though not literally given, she should be figuratively there, and when "she" is, there he should be too.  
Why should the use of one be construed as ignorance to the other?  If you randomly pick one human out of all,  a "he" or "she" shall be that, but that he or she may in a general sense still equally represent everybody, as a human.  This is why I use either very randomly and try not to make an issue of them.  


[This message has been edited by Essorant (11-06-2003 11:40 AM).]

Severn
Member Rara Avis
since 07-17-99
Posts 8273


16 posted 11-07-2003 01:52 AM       View Profile for Severn   Edit/Delete Message      Find Poems  View IP for Severn

Well that's very noble, Ess.

Sadly, you're fighting an uphill battle, with the sun in your eyes too, against decades of established language, dominated by patriarchal norms.

Unfortunately, your noble idea exists only in your head, as your very use of that patriarchal norm consolidates its privilege within our language structures.

You won't win - you'll just look unPC, and come up against arguments like the above.

K


Ron
Administrator
Member Rara Avis
since 05-19-99
Posts 9708
Michigan, US


17 posted 11-07-2003 03:13 AM       View Profile for Ron   Email Ron   Edit/Delete Message      Find Poems   Click to visit Ron's Home Page   View IP for Ron

Sometimes, there are worse things than looking unPC, K. In my opinion, bad writing is usually one of those things.

There's absolutely no doubt in my mind that our choice of language greatly influences our way of thinking, and the elimination of grossly prejudicial labels helps, in at least some small way, to eliminate prejudice. But it has always been much easier to eliminate words than to change them.

Psychologists tell us that gender differentiation is built into human behavior at the lowest possible levels. Meet another person ever so briefly, on the street or at a party, and you may not later recall their name, their face, or what they were wearing or doing, but you will always be able to tell us their gender. Gender seemingly implants itself on our psyche when nothing else about a person does. Not surprisingly, then, our languages reflect our preoccupation with sex. It's almost impossible to talk about anything of substance without stumbling across gender specific words.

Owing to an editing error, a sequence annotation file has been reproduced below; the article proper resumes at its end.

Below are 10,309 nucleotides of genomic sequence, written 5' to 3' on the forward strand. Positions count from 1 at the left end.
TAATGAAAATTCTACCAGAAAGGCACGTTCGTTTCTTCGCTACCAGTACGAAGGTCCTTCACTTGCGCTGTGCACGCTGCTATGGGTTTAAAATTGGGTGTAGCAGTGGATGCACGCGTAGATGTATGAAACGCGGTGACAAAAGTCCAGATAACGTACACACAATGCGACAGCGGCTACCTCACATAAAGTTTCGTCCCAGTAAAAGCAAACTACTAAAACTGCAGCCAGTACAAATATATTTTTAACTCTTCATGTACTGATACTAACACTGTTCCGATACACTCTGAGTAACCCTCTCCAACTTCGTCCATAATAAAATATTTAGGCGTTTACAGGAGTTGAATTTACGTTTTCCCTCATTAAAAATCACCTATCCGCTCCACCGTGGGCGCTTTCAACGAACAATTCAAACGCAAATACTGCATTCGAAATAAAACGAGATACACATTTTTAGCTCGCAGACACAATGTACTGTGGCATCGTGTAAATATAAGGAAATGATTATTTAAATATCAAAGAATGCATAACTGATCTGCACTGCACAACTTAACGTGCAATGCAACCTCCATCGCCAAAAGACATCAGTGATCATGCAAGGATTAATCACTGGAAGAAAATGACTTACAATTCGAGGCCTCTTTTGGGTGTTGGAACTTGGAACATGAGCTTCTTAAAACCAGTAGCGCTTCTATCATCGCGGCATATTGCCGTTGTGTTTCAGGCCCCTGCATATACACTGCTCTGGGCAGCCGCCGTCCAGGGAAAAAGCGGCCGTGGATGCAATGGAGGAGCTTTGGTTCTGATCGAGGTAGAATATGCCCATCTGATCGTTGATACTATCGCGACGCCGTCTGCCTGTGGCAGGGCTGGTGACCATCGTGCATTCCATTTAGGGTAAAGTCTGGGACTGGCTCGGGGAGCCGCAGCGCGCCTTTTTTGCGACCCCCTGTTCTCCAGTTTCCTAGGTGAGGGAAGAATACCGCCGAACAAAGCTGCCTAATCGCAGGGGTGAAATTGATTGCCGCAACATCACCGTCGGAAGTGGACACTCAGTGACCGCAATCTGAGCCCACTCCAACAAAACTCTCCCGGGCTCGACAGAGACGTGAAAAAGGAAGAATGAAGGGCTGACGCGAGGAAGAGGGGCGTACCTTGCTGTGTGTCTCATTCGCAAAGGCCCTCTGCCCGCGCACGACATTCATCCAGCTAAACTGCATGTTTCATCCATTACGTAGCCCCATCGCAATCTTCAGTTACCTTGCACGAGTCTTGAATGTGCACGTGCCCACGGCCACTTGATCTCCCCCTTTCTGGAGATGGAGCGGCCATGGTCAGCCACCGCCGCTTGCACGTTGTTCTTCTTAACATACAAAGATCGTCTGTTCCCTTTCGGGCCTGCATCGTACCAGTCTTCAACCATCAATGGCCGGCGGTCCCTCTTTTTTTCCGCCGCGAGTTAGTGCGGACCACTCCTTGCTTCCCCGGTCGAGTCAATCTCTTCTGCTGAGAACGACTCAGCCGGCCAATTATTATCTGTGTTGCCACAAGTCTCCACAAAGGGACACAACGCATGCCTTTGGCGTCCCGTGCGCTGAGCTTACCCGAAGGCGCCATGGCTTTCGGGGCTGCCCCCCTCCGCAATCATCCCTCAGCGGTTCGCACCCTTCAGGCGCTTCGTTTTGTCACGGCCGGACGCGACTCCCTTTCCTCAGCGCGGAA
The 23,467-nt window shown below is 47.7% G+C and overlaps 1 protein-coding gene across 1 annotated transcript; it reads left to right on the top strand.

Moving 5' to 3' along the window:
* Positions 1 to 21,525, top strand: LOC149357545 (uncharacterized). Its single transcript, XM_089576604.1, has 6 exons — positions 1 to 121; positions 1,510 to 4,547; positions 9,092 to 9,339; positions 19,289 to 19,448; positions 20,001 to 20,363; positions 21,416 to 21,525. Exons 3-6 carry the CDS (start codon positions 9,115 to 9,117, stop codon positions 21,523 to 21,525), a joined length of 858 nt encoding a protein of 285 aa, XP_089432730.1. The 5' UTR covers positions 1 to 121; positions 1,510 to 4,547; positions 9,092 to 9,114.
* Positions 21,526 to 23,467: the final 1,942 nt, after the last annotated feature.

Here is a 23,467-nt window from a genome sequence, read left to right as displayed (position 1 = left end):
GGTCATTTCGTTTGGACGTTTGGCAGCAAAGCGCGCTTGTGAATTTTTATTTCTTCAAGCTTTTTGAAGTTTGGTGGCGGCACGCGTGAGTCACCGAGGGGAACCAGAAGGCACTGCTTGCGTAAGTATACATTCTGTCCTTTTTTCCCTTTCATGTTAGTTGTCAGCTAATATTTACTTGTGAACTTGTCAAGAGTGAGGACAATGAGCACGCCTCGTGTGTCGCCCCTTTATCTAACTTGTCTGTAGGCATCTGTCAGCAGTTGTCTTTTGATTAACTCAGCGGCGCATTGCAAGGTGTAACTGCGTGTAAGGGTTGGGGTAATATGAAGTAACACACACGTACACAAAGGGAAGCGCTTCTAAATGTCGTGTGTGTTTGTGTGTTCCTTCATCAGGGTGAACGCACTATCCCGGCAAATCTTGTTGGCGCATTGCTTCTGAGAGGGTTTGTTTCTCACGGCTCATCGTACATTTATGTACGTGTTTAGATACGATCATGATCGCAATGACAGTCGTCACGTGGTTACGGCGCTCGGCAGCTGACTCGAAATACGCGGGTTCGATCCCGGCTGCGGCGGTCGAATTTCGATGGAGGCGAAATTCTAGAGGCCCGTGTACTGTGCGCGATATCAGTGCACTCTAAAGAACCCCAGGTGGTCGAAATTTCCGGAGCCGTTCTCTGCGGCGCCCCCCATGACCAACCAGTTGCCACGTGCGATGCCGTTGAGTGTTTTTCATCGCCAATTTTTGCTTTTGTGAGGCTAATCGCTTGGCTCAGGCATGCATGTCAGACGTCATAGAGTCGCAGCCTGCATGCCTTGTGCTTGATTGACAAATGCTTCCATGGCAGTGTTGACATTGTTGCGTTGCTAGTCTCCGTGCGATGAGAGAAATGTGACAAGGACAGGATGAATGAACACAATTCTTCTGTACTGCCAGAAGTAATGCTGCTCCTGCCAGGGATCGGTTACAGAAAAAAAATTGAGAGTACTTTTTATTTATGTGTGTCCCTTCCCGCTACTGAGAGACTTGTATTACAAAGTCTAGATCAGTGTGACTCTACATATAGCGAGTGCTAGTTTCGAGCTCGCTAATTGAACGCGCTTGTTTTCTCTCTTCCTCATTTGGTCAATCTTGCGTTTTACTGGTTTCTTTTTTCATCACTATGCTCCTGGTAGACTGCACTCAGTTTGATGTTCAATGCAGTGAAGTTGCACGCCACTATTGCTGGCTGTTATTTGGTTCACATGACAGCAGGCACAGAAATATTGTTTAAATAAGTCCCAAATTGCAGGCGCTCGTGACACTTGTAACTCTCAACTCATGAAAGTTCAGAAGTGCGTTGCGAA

Should we bow to the PC movement and use awkward constructs like he/she or s/he? Not, in my opinion, if we care about the real intent behind our words. Such devices immediately yank the reader out of the world we are building for them and dilute the message we are trying to impart. Sure, gender equality is important. But you CANNOT explore two important themes without both suffering. Throwing an awkward construct into your carefully crafted words, just to appease the activists, is akin to slapping the reader up side the head.

I think we can choose to be politically correct or we can choose to be good writers, but even the best among us can rarely be both.

My mistress' or master's eyes are nothing like the sun,
Coral is far more red than his or her lips' red.
If snow be white, why then his or her breasts are dun;
If hair be wires, black wires grow on his or her head.
I have seen roses damasked, red and white,
But no such roses see I in his or her cheeks;
And in some perfumes is there more delight
Than in the breath that from my mistress or master reeks.
I love to hear him/her speak, yet well I know
That music hath a far more pleasing sound.
I grant I never saw a god or goddess go:
My mistress or master when s/he walks treads on the ground.
And yet by heaven, I think my love as rare
As any he or she belied with false compare

Sonnet 130 - William Shakespeare



Local Parasite
Deputy Moderator 10 Tours
Member Elite
since 11-05-2001
Posts 2929
Transylconia, Winnipeg


18 posted 11-07-2003 03:18 AM       View Profile for Local Parasite   Email Local Parasite   Edit/Delete Message      Find Poems   Click to visit Local Parasite's Home Page   View IP for Local Parasite

I must be really slow... because I read that sonnet about four times and the only thing I found fishy was how bad Shakespeare's meter was.  

On that note, I should get some sleep.  

Faith is a fine invention
When gentlemen can see
But microscopes are prudent
In an emergency.
~~~Emily Dickinson

Essorant
Member Elite
since 08-10-2002
Posts 4689
Regina, Saskatchewan; Canada


19 posted 11-07-2003 11:05 AM       View Profile for Essorant   Email Essorant   Edit/Delete Message      Find Poems   Click to visit Essorant's Home Page   View IP for Essorant

How about:

"Because I could not stop for Death,
He or she kindly stopped for me;
The carriage held but just ourselves
And Immortality.
  
We slowly drove, he or she knew no haste,
And I had put away
My labor, and my leisure too,
For his or her civility.
...

Emily Dickinson  



And if we are going to make issues, how come people always say "he or she" instead of "she or he"?  Is it right to put the "he" before the "she"?  

[This message has been edited by Essorant (11-07-2003 11:42 AM).]

Severn
Member Rara Avis
since 07-17-99
Posts 8273


20 posted 11-07-2003 03:33 PM       View Profile for Severn   Edit/Delete Message      Find Poems  View IP for Severn

Ess - Sometimes I say she or he. I hear others doing so as well. I admit - particularly when I was at university. Actually, sometimes people just said 'she' which I think is just as bad, and achieves nothing.

Ron - I agree with some of what you say:

quote:
There's absolutely no doubt in my mind that our choice of language greatly influences our way of thinking, and the elimination of grossly prejudicial labels helps, in at least some small way, to eliminate prejudice.


Yes, I agree with that.

This:

quote:
Gender seemingly implants itself on our psyche when nothing else about a person does. Not surprisingly, then, our languages reflect our preoccupation with sex. It's almost impossible to talk about anything of substance without stumbling across gender specific words.